Collaboration in Civic Spheres

Shoreline parks smoking ban survey draws pointed views

by March 19th, 2012

With a planned discussion of a recent citizen survey and a presentation of what could be the final draft of a new ordinance, the Shoreline City Council March 19 is poised to move one step closer to a scheduled vote March 26 to ban all tobacco use in all parts of all the city’s parks and other city outdoor recreation spaces. Enforcement would be voluntary, by parks patrons, not police, and city costs for signs would range from $3,000 to $5,000. Although almost 70 percent of respondents in the online survey supported the proposed blanket smoking ban in Shoreline city parks facilities, comments varied widely. In a special information packet on the policy, for the council’s review March 19, city staff provide the survey results including a broad sampling of residents reactions; while also sharing the proposed final draft of the smoke-free parks ordinance.

In the non-scientific survey accessed at the city’s Web site, ban opponents argued that smoking is legal, not very harmful outdoors, and that peer-to-peer enforcement would be risky. Among their comments:

  • “Tobacco users are also taxpayers. Restricting use of the park to not allow tobacco products..is an infringement on peoples’ rights.”
  • “…expecting citizens to police others is asking for trouble…I can understand banning smoking indoors, but banning outdoor smoking is going way too far.”
  • “There is plenty of fresh air outdoors and plenty more important issues to take up. ..I have children under 18 and I don’t smoke. I am tired of the ‘Nanny State’ and Shoreline seems to love it. Quit saving us from ourselves.”
  • “If I were at the park with my family, and someone were smoking near enough to us that it was bothering me, I would simply either ask them to move, or move myself. Let’s practice common sense and courtesy, not paranoid over-protection.”
  • “The city cannot even enforce animal control in the city limits, the parks are just full of pet droppings.”
  • Others argued for a middle ground.

    • “I would be strongly in favor of banning smoking in the areas used primarily by children – the playground areas and sports fields. People who smoke should be allowed to smoke in other parts of the parks.”
    • “In areas that are not ball fields, courts, or playgrounds, I don’t really have a problem with it. But not around the kids. And smokeless tobacco I could really care less about because there isn’t any second hand smoke to contend with.”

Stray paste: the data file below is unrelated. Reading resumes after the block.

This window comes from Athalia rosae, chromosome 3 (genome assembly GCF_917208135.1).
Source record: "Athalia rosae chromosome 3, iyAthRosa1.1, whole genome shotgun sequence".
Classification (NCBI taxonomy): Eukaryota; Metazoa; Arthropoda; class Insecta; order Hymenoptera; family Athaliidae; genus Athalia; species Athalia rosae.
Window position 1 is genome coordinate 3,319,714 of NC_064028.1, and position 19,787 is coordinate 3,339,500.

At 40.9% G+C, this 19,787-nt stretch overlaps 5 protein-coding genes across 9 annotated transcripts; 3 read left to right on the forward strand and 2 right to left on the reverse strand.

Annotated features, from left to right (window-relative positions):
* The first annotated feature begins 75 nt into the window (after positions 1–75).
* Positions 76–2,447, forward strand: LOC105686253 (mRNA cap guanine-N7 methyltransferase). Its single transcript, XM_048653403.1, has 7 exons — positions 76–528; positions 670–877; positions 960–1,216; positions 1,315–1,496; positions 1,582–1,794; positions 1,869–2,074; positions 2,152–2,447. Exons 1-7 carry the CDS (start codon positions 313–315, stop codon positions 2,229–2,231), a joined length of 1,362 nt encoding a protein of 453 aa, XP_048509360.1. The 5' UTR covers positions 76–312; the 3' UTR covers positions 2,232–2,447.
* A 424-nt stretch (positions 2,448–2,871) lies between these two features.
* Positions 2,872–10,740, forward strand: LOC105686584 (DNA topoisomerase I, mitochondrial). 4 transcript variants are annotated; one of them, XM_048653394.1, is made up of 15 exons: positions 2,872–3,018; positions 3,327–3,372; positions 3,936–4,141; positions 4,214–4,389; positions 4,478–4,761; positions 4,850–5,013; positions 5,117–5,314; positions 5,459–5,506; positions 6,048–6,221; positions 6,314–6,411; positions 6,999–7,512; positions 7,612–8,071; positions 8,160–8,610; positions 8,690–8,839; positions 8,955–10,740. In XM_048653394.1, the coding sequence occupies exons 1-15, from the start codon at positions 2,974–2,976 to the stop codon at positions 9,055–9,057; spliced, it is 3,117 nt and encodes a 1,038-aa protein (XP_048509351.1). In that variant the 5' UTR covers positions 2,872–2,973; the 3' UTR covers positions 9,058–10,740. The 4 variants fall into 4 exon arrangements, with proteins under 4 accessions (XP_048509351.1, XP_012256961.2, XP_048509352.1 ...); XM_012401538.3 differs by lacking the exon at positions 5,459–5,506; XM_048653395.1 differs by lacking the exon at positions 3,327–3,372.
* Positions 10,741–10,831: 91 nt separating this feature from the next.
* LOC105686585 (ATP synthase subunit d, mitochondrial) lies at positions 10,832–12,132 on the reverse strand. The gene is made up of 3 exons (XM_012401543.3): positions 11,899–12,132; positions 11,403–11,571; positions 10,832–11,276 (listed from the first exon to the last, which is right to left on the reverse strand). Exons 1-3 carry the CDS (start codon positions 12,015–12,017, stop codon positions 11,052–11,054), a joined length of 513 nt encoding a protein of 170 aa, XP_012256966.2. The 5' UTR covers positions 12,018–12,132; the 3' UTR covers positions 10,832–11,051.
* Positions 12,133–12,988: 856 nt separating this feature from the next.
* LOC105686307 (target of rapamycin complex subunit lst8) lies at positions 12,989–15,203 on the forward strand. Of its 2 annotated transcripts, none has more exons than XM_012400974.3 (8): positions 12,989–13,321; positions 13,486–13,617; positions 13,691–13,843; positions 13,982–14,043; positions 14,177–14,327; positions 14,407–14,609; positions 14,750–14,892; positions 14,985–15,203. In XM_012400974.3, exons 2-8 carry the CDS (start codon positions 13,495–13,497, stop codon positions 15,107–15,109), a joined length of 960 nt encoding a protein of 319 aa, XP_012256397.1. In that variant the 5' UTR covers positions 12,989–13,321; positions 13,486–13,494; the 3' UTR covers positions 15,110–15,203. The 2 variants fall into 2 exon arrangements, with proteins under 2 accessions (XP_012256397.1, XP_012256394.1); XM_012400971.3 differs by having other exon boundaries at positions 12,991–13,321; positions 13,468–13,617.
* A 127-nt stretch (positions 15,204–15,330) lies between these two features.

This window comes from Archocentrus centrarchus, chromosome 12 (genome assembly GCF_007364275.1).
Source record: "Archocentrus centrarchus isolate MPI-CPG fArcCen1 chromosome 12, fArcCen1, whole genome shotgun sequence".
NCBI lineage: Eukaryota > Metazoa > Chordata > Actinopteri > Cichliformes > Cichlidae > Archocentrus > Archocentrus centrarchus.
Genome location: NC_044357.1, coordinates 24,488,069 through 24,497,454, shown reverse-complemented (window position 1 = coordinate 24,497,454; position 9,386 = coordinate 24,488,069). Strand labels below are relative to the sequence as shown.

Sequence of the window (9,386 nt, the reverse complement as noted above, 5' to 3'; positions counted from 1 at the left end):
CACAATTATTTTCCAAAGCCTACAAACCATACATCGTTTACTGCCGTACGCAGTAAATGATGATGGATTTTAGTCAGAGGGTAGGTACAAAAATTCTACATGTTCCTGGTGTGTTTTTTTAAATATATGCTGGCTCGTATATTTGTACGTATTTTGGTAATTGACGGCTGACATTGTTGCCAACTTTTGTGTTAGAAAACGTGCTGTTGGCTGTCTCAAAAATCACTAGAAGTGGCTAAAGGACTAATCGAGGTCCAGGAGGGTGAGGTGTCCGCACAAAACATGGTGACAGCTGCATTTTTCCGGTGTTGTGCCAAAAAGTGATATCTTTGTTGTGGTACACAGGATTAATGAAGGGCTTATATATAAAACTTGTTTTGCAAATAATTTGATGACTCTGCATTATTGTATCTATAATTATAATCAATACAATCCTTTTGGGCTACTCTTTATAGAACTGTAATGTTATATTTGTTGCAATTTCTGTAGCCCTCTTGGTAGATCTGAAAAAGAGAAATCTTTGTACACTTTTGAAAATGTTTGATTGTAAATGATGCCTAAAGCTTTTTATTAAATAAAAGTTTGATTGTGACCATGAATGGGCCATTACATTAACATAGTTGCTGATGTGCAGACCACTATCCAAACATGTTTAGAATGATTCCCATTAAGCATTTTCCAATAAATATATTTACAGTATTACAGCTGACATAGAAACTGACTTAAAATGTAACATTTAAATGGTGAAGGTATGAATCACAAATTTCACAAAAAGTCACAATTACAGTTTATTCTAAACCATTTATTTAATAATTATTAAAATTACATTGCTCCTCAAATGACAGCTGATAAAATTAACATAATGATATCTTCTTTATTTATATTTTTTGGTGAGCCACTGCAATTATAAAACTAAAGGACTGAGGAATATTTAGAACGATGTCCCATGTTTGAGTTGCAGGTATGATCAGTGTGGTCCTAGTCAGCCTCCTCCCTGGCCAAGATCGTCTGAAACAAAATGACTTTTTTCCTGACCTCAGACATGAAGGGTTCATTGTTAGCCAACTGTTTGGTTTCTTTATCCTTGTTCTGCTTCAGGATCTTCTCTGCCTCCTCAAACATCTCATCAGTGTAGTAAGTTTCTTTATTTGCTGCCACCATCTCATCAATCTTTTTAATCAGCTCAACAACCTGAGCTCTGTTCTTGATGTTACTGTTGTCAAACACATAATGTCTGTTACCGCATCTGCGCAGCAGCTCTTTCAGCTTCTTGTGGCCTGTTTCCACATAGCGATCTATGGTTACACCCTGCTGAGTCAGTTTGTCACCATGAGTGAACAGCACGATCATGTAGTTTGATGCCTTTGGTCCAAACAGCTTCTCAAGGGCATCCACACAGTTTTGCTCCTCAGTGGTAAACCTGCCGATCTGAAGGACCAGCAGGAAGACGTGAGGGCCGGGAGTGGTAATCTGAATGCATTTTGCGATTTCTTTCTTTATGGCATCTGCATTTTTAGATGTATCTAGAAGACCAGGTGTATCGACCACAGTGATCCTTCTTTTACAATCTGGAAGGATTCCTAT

• “I have long noted the inability of both King County and later Shoreline city to adequately enforce existing leash and clean-up laws for dog owners. I can’t imagine that a prohibition of tobacco products would be enforced either…Maybe eliminating smoking from children’s play areas and ball fields within Shoreline parks would be beneficial, and possibly enforceable, but everywhere in parks…seems to be a bit of overreach: it just would not be enforced and therefore would result in yet another example of cheapening laws in general by having on the books specific laws that are not adequately enforced.”

    Supporters of the Shoreline parks smoking ban were as concerned about the litter of cigarette butts as second-hand smoke.

    • “Smokers, almost without exception, just drop their cigarette butts and step on them to put them out…creating litter that more civic-minded users, and parks employees, have to clean up. The filters seem to last forever, and carelessness in extinguishing the butts could have consequences, especially during the drought days of summer.”
    • “I have partnered with a Service Dog…I have observed a number of puppies and young dogs…ingest cigarette butts. That will lead to a very upset stomach and a trip to the veterinarian. For me, a face full of smoke leads to a coughing spell, that is not what I expect from a walk in the great outdoors.”
    • “Cigarette smokers are putting drugs into my body…legally, but without permission…There should be no right of people to smoke on city-owned property, inside or outside. Allowing smoking in public is as crazy and unhealthy as allowing someone to bring a hose and spray carbon monoxide and ammonia around people.”

    If approved March 26, the proposed ordinance would make the City of Shoreline at least the 43rd government entity in the state of Washington to adopt some sort of outdoor smoking ban, and the at least the sixth in King County.

    RELATED: Shoreline Mulls Smoking Ban In City Parks, Public Data Ferret, 1/24/12.


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